Chasing the past

 

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I’m a bit late with this week’s entry, but my excuse is good. It’s school holidays and we had visitors so instead of writing, I seemed to either be making food or cleaning up. Making food is my forte, cleaning up is not. Especially as our food obsessed cat lowered his whiskers and hoovered up any remains left by children on the floor and then promptly vomited everywhere, adding to the cleaning.

The last time our guests were here, we had an amazingly fun night out (see my earlier entry “Dancing”). Last night we tried to do the same. Now we all know it never works, but yet try anyway. We had most of the same people and a few extras, the same cocktails and pizza, but the magic just wasn’t there. Instead of one of the best nights out I’ve ever had, despite the debilitating knee injury, and stories that will remain untold on pain of death, there were stifled yawns and a few snarky comments from my overtired husband who’d been out to lunch all day, the poor man. Instead of dancing on into the wee hours, we were home by 11.

Fun nights out require spontaneity and a willingness to remove “no” from your vocabulary. More food? More drinks? Nightclub? Dwarves? Yes to all! They’re also one of the few things that practise does not make you better, only worse, as cynicism has no power and familiarity is a dampener. It’s like when you had a great holiday when you are younger and you go back years later and its just not the same. You’ve changed, so has the country and the people you met there have moved on. It would be better to never go back or try to recreate, as all it does is layer over the good memories with less stellar ones. But yet, the desire to go back and try to do it all again is almost irresistible. Just ask all those creepy old men in bars still trying to pick up the 18 year olds or the 45 year olds off their trollies at music festivals. They might be at the extreme end of things, but everyone does it to a certain extent. If I got a call saying everyone was back in town and we’re going out again tonight, I’d be readying my outfit in a trice, despite knowing that the chances of it being another amazing night weren’t great. Really we’re just Pavlov’s dogs slathering at the ringing bell of pleasure.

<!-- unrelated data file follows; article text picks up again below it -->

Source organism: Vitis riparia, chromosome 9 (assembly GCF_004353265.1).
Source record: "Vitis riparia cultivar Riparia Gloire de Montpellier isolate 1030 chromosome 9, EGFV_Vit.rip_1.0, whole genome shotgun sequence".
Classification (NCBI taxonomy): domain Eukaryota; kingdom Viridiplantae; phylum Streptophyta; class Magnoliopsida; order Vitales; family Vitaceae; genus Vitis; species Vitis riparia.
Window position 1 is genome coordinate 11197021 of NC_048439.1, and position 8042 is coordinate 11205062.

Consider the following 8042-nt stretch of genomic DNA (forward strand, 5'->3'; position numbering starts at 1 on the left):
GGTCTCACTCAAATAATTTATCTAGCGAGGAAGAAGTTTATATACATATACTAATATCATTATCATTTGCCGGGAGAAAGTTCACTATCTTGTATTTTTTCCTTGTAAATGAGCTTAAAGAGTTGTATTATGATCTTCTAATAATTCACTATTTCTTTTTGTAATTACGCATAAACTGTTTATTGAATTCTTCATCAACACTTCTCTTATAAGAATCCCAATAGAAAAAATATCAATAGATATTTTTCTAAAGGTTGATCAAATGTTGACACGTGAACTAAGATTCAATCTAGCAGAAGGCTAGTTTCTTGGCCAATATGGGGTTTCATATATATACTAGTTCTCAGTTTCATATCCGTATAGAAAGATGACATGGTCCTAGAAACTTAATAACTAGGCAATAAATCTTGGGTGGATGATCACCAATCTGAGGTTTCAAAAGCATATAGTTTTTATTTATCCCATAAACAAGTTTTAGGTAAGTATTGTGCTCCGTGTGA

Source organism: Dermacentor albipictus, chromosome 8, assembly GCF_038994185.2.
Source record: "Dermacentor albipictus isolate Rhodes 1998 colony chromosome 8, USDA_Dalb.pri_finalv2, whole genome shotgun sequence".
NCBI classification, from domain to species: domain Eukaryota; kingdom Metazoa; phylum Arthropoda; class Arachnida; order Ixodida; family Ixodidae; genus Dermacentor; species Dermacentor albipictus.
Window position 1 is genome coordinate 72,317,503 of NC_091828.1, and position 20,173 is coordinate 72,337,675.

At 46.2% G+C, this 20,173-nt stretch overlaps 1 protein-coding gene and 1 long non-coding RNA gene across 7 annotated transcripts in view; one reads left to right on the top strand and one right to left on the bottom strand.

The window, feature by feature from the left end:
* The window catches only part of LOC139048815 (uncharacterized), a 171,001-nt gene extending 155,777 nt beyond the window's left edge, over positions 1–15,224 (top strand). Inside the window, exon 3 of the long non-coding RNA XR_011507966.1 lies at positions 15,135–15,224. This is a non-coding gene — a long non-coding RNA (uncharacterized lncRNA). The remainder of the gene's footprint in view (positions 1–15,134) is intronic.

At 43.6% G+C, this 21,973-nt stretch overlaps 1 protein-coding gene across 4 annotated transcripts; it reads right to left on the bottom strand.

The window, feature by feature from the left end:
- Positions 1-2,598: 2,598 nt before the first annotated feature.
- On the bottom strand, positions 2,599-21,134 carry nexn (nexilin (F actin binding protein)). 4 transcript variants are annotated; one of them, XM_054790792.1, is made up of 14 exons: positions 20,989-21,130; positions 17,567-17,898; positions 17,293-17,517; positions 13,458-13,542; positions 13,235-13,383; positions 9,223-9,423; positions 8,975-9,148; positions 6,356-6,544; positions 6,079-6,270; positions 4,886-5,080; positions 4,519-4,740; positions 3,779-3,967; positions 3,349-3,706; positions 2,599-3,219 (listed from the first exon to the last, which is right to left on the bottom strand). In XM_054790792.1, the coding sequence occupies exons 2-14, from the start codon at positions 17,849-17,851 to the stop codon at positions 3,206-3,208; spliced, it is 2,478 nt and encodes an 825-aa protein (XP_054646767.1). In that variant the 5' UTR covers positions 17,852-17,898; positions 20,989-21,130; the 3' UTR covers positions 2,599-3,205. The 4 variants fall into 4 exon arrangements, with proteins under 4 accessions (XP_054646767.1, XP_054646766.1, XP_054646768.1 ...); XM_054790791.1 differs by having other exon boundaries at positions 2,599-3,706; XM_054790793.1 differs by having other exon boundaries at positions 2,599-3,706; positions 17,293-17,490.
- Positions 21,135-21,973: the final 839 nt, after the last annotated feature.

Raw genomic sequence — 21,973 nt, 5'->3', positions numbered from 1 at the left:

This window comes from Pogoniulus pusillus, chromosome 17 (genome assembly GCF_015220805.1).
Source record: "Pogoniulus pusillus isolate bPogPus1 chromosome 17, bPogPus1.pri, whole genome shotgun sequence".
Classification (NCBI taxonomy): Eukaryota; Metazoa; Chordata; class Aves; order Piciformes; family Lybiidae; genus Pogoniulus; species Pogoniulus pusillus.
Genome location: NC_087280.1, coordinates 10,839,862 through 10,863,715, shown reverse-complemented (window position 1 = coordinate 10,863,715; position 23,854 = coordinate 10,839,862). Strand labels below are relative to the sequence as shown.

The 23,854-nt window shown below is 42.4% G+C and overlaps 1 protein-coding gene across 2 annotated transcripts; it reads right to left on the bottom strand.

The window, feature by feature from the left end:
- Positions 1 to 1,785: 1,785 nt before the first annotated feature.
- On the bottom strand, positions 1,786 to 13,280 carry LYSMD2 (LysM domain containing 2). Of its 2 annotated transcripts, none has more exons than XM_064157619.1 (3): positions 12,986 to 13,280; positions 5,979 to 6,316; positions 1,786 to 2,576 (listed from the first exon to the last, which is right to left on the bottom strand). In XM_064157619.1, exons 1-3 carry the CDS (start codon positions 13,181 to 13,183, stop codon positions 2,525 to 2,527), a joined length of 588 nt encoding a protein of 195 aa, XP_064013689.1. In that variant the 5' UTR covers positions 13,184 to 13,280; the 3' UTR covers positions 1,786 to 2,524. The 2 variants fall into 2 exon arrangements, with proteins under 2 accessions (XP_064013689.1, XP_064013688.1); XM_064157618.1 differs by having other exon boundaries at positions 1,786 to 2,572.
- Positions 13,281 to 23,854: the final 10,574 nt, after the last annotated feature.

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Losing the plot

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When books are reduced to their most basic “A” leads to “B” leads to “C”, there are only a few unique plotlines. Buyers in the romance sector are mostly women in the first world, so there are even fewer applicable plotlines and you’re pitching to a relatively tolerant society. Now you can’t just have people meeting and getting on famously like they do in real life, because that’s a very short and boring book. Accordingly, you need to cause conflict. The question is, what? There needs to be an inherent or created incompatibility between the main characters to create tension. Their drives or desires need to be at odds, but at the same time surmountable, because there needs to be a happily ever after at the end.